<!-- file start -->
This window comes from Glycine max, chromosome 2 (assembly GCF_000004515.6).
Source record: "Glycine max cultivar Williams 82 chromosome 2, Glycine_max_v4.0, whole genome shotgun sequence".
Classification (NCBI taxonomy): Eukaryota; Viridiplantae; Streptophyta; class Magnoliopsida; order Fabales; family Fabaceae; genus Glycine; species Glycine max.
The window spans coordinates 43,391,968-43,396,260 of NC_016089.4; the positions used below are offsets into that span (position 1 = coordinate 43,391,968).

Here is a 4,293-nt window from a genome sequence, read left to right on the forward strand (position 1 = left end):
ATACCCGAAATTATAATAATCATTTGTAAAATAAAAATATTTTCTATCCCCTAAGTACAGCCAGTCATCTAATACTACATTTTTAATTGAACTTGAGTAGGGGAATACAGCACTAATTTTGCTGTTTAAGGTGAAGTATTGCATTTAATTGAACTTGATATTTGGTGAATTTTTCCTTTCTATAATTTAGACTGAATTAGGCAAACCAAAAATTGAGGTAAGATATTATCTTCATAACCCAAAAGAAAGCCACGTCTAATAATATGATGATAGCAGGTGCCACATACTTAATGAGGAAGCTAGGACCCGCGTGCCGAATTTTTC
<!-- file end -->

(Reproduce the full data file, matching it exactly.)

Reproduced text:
This window comes from Glycine max, chromosome 2 (assembly GCF_000004515.6).
Source record: "Glycine max cultivar Williams 82 chromosome 2, Glycine_max_v4.0, whole genome shotgun sequence".
Classification (NCBI taxonomy): Eukaryota; Viridiplantae; Streptophyta; class Magnoliopsida; order Fabales; family Fabaceae; genus Glycine; species Glycine max.
The window spans coordinates 43,391,968-43,396,260 of NC_016089.4; the positions used below are offsets into that span (position 1 = coordinate 43,391,968).

Here is a 4,293-nt window from a genome sequence, read left to right on the forward strand (position 1 = left end):
ATACCCGAAATTATAATAATCATTTGTAAAATAAAAATATTTTCTATCCCCTAAGTACAGCCAGTCATCTAATACTACATTTTTAATTGAACTTGAGTAGGGGAATACAGCACTAATTTTGCTGTTTAAGGTGAAGTATTGCATTTAATTGAACTTGATATTTGGTGAATTTTTCCTTTCTATAATTTAGACTGAATTAGGCAAACCAAAAATTGAGGTAAGATATTATCTTCATAACCCAAAAGAAAGCCACGTCTAATAATATGATGATAGCAGGTGCCACATACTTAATGAGGAAGCTAGGACCCGCGTGCCGAATTTTTC